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I'm building a large matrix having different sized rows consisting of a few columns. The different columns are imported .txt files.

Why can't I build the matrix column by column? For example, I thought I could populate the first column by evaluating

NumberConcentration [[All, 1]] = 
 Import["C:\\Users...NumberConcentration.txt", "Table"][[87]]

Mathematica gives me an error saying this part of the array does not exist.

Set::partd: Part specification NumberConcentration[[All, 1]] is longer than depth of object. >>

Do I have to define intermediate values and then combine all of them to one matrix? Or is my syntax wrong?

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2 Answers 2

up vote 2 down vote accepted

To make your syntax work, you can define

NumberConcentration = ConstantArray[{},100];

Then use

NumberConcentration[[1]] = Import["C:\\Users...NumberConcentration.txt", "Table"][[87]]

where 100 should be replaced by the number of files you want to import. This should get rid of the error message. You don't need to have the All there.

Or, you can bypass this step by making a list of all the file names (here files) and then importing them all at once

files = {"file1.txt", "file2.txt"};
NumberConcentration = Import[#, "Table"][[87]] & /@ files

If you want to attach a path to all the files (as asked in the comments):

path = "C\\:this\\that\\";;
fullFiles = First[Outer[StringJoin, {path}, files]]

{"C:\this\that\file1.txt", "C:\this\that\file2.txt"}

which builds the list of full-path file names.

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related to this: do you know if I can shorten the filepath string. For example, if my Mathematica script is in C:\ProgramFiles, and I want to refer to a file in a folder inside ProgramFiles folder, can I do that in mathematica with a shorter reference string than C:\ProgramFiles\Folder\File.txt. For example, Import["Folder\File"], or something like that –  l3win Jul 6 '13 at 8:01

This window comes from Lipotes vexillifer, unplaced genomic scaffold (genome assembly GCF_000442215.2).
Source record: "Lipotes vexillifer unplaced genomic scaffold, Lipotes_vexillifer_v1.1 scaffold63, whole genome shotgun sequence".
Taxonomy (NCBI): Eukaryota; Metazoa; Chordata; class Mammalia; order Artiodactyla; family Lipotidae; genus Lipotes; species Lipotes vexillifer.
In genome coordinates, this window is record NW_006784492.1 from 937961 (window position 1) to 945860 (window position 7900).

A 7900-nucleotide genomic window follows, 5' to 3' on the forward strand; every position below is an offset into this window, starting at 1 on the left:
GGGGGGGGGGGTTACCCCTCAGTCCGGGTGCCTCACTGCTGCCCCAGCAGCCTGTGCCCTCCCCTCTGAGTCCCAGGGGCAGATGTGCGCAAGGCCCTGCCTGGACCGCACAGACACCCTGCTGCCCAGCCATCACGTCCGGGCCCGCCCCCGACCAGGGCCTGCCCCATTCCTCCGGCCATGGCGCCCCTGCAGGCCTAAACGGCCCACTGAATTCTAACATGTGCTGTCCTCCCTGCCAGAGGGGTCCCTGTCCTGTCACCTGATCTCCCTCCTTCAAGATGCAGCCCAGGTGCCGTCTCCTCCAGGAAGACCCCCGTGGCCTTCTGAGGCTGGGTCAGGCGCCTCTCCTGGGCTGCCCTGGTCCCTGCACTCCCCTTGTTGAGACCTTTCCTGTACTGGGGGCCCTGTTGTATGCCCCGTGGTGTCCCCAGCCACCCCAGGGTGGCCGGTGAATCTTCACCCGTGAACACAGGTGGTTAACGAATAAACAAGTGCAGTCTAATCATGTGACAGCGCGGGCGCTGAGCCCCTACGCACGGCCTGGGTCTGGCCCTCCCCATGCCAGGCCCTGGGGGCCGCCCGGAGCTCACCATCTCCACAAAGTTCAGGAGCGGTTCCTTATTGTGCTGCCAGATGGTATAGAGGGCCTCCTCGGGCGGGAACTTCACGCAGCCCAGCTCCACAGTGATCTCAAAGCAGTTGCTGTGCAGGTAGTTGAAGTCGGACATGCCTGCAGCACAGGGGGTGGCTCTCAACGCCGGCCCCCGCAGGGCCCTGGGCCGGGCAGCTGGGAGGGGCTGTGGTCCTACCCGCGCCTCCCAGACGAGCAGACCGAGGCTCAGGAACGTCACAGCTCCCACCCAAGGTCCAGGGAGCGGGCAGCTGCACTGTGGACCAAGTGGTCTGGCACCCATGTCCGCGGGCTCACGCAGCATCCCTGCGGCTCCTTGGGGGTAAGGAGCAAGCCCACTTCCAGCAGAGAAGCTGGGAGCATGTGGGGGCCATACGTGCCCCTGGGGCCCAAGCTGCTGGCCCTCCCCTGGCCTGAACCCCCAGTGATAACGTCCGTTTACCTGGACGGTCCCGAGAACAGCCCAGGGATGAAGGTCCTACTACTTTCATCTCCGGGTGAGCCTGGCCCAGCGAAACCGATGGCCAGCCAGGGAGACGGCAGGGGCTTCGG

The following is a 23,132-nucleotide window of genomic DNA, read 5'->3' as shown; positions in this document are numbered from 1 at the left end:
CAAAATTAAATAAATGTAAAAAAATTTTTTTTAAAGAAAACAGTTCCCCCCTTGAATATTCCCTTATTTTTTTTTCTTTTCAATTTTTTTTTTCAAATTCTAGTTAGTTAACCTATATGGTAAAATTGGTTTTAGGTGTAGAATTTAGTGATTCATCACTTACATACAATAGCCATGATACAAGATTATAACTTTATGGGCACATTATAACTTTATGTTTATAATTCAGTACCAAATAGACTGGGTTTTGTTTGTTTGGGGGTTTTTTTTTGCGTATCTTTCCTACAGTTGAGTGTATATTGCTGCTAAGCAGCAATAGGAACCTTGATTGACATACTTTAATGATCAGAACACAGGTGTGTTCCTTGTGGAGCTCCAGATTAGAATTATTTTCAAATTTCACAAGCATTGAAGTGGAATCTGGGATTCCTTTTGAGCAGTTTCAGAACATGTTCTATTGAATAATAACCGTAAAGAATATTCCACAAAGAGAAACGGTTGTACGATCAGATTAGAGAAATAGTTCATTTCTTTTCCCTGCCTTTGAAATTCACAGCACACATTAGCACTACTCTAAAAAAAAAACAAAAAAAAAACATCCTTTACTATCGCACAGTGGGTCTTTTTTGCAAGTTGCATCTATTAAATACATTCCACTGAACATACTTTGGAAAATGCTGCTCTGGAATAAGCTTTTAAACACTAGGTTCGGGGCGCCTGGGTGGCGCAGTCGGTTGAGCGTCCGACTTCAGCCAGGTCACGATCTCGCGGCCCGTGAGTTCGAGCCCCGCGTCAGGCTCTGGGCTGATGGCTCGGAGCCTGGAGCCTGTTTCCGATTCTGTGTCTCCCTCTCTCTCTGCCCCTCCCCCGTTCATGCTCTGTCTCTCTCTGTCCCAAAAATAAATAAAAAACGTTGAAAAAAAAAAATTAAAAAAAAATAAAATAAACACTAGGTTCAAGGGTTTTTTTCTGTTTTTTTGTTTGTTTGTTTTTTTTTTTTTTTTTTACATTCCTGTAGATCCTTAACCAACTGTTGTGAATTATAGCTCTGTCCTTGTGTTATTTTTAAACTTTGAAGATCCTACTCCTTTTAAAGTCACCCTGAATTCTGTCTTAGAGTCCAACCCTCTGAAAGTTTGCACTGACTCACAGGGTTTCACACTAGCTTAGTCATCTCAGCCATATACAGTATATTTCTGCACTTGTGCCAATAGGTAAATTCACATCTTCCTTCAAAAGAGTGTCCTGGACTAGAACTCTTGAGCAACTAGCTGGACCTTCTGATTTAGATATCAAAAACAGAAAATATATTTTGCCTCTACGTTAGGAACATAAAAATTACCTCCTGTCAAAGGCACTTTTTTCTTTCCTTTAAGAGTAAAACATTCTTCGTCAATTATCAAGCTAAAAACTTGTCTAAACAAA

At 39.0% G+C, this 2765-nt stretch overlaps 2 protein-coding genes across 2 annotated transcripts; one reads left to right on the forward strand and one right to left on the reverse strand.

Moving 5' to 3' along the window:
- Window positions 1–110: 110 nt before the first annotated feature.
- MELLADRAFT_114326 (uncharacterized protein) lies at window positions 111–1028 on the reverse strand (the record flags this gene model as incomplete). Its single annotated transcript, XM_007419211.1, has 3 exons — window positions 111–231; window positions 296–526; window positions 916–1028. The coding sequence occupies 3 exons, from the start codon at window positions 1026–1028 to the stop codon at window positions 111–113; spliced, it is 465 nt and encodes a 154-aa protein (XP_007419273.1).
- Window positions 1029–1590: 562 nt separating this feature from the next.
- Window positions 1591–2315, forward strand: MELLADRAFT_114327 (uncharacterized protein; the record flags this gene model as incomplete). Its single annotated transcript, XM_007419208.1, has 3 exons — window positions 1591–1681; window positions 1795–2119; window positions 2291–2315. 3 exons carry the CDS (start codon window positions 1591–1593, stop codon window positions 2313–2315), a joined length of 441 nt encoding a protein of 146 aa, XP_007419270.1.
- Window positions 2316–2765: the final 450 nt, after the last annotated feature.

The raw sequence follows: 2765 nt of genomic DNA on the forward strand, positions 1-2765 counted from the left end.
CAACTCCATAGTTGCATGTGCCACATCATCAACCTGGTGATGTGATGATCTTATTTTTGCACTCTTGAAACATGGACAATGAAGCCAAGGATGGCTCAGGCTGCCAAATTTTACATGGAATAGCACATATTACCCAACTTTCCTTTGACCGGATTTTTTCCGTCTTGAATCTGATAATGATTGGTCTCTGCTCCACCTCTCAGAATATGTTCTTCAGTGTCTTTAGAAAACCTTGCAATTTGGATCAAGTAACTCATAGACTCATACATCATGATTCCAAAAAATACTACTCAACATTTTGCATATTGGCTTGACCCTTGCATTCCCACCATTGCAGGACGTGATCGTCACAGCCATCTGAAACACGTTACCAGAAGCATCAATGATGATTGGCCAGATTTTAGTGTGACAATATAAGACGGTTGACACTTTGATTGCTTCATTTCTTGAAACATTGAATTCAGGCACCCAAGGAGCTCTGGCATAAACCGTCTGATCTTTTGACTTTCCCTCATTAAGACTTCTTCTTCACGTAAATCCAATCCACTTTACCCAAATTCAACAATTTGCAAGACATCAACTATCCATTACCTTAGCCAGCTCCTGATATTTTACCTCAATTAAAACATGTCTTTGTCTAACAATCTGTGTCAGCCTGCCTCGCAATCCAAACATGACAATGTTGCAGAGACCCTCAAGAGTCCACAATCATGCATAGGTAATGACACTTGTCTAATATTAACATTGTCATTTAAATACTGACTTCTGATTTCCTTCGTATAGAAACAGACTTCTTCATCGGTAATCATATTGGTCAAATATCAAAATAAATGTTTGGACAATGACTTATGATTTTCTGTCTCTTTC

Say you have path="C:\this\that\". Then a construct like Table[Import[path<>files[[i]]],{i,1,Length[files]}] should work. (<> is short for StringJoin.) You may have to "escape" the backslashes, i.e., use double backslashes. –  bill s Jul 6 '13 at 8:05
    
@l3win consider adding this comment as an edit to the question. –  Kuba Jul 6 '13 at 8:50
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Referring to Your comment:

For example, if my Mathematica script is in C:\ProgramFiles, and I want to refer to a file in a folder inside ProgramFiles folder, can I do that in mathematica with a shorter reference string than C:\ProgramFiles\Folder\File.txt [...] - l3win

Automatization

SetDirectory@NotebookDirectory[];
files = FileNames["*", {FileNameJoin[{Directory[], "FolderName"}]}];

Importing 1

Next, assuming You want to Import all files from FolderName, bill s's way is natural also to me. But, You have also said that those should be collumns. Assuming each has equal length we need to do transposition:

 NumberConcentration = Import[#, "Table"][[87]] & /@ files;
 NumberConcentration = Transpose@NumberConcentration;

Importing 2

But Your way is also possible. You only have to define earlier what NumberConcentration is. Column length - 100 can be set by import first file and checking Length of it.

NumberConcentration = ConstantArray[ ,{100, Length@files}];
Do[NumberConcentration[[;;, i]] = Import[files[[i]], "Table"][[87]], {i,Length@files}];

Summary

Big advantage is that You only need to type "FolderName" once, and no file names manually. If there are also other files in FolderName, and You only want to Import those of txt type, then simply FileNames["*.txt", ...

There might be some typos in code, I can not check if it is working now.

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Heya Kuba, I +1ed. Just a quick note, expr[[;; , i]] is the same as expr[[All,i]], right? As the OP also used All. –  Jacob Akkerboom Jul 6 '13 at 9:34
    
Heya @JacobAkkerboom :) Yes it is the same. Thanks for +1, do You find this useful? :) –  Kuba Jul 6 '13 at 9:37
    
yes, I like that you show that you can also use Mathematicas "directory functions": FileNameJoin, Directory, SetDirectory and NotebookDirectory. –  Jacob Akkerboom Jul 6 '13 at 9:54
    
@JacobAkkerboom I think it is a good habit to use them if You have more than one table to import. It is so convenient and fast. –  Kuba Jul 6 '13 at 9:57
    
Thanks for all these comments. I have one follow up, related to this: NumberConcentration = Import[#, "Table"][[87]] & /@ files; I'm taking all the values in row 87 for all the files in "files." However, my data of interest, depending on the file, is in row 87 or 88. I'm not sure how to incorporate that into the code since I'm not really familiar with how the # and @/ operators work –  l3win Jul 7 '13 at 0:48
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